Anyways, that is a basic run down of the daily happenings at the Japan Cat Network Fukushima shelter, now on to what specifically happened this particular weekend.

Nala <3
Nala, who was quite recently diagnosed with FIV (Feline AIDS), was being a lot friendlier then the last time I got to visit 2 weeks ago. Last time Nala would try to struggle and do her pathetic growls during medicine time, this trip she actually cuddled with Caroline and I on several occasions. She is still practically a walking skeleton and it pains me every time I see this poor little one in such a state, but with the IV drips, high calorie foods and diligent care by our volunteers, she has an infinitely higher chance then she did a month ago when she was still in the 30km. There’s no doubt in my mind that if JCN had not found her, Nala would not be alive today.

Wesley weighing Sam
This weekend was quite busy medically speaking, JCN got a great new volunteer vet tech for the weekend named Wesley, and she gave every cat eye drops several times a day to help them with the cold that spread through C room. Wesley also gave deworming and parasite treatments to all of our dogs, and managed to weigh even our huge Sam on a small bathroom scale. Caroline, who was visiting from Australia, got many cuts from the not so happy cats while helping with the treatments, but she was quite a trooper and just laughed off the scratches and moved on to the next task. She is an amazing woman.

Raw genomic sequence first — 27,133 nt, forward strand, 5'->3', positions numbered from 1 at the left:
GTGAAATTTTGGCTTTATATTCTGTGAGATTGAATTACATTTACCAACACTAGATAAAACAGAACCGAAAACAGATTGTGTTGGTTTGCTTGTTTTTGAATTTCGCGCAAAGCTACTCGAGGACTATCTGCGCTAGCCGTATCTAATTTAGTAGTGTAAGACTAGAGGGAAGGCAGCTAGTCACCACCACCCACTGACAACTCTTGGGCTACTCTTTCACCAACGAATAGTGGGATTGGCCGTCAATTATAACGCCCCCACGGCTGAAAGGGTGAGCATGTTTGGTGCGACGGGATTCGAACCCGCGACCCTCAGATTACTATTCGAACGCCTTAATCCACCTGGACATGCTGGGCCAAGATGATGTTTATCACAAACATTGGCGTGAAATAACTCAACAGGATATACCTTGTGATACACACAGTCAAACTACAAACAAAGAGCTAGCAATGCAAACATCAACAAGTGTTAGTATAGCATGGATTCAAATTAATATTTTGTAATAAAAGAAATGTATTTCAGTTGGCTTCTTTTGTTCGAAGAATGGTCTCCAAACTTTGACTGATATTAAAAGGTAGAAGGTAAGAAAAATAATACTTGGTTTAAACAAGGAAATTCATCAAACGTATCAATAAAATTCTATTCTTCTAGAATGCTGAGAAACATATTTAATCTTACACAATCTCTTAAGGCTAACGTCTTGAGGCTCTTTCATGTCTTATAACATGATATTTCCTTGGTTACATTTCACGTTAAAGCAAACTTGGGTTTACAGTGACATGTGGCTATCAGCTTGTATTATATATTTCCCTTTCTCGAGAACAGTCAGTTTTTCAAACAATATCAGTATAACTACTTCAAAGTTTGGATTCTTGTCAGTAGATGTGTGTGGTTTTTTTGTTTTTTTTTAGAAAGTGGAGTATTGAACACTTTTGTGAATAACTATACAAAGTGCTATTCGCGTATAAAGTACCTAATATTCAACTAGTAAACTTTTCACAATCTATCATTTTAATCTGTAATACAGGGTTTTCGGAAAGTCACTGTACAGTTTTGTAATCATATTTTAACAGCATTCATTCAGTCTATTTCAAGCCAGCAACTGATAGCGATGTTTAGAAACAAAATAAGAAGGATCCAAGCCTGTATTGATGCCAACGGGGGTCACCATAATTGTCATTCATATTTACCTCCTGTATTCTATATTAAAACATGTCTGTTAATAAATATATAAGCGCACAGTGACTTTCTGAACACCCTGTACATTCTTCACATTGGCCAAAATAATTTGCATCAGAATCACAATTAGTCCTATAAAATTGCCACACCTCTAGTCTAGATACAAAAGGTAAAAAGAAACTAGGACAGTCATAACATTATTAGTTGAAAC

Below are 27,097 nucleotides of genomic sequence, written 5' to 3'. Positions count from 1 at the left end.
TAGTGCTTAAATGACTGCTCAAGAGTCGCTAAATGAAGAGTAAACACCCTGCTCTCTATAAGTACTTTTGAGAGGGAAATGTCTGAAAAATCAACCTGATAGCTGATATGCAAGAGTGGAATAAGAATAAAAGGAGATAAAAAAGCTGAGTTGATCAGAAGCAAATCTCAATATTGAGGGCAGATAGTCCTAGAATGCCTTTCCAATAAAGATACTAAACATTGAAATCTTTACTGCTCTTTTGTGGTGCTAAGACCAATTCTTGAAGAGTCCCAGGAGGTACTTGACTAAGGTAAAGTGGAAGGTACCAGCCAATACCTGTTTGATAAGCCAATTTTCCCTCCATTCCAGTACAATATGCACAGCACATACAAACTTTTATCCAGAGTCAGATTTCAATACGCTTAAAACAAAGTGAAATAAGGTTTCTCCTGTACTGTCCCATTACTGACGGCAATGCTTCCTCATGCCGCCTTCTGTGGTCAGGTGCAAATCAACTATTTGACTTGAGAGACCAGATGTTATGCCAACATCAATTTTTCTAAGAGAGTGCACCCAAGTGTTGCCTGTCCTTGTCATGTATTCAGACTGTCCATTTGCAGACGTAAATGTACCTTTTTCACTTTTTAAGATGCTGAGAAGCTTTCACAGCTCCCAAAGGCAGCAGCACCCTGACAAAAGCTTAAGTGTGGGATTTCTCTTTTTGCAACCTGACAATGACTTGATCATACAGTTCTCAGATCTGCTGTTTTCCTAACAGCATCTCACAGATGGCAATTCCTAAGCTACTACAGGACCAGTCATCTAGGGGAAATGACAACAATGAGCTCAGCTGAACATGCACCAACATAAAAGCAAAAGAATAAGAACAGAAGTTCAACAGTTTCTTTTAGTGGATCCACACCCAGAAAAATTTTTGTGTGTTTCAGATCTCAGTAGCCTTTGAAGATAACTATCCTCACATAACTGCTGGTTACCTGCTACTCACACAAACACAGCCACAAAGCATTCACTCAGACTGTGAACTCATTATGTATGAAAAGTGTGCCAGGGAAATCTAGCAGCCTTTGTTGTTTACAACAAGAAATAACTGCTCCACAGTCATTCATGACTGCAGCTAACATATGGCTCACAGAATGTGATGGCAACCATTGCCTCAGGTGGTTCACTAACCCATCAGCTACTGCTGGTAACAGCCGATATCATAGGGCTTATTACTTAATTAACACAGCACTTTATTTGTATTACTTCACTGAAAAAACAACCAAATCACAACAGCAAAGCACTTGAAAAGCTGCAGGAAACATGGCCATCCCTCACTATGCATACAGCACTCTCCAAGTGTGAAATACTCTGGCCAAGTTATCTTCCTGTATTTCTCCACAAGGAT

visiting his deity relatives
Caroline and I also took our newest dog, Chachamaru, on a great adventure in between morning and evening routines. This poor boy was just craving love after a year alone and Caroline wanted to see the area, so we took him to the beach at Lake Inawashiro, a local park and even Aizu castle to run and get loved by lots of excited children. He ate up every minute of it. He even temporarily got renamed (butterfly) because he was so happy.

Caroline also showed off her creative side by designing and beginning to build an outside catilion so that the cats can get some fresh air now that the weather is getting nicer. 

Lastly, I finally got to meet the tiny bundles of joy that one of our local supporters are fostering, these 3 are really active and their foster is seriously their mama. 
ball of cute

Right before I had to leave Sunday, all of us enjoyed a dinner at Club Lohas, which is the restaurant right underneath the shelter. The amazing owner, Yuuko, made me the best ice coco ever.

If you would like to help Japan Cat Network continue their work of helping the animals of the Fukushima exclusion zone, please go here:
Every amount counts, as it costs 5,000Y in tolls alone just to make a single trip to all of the areas JCN helps.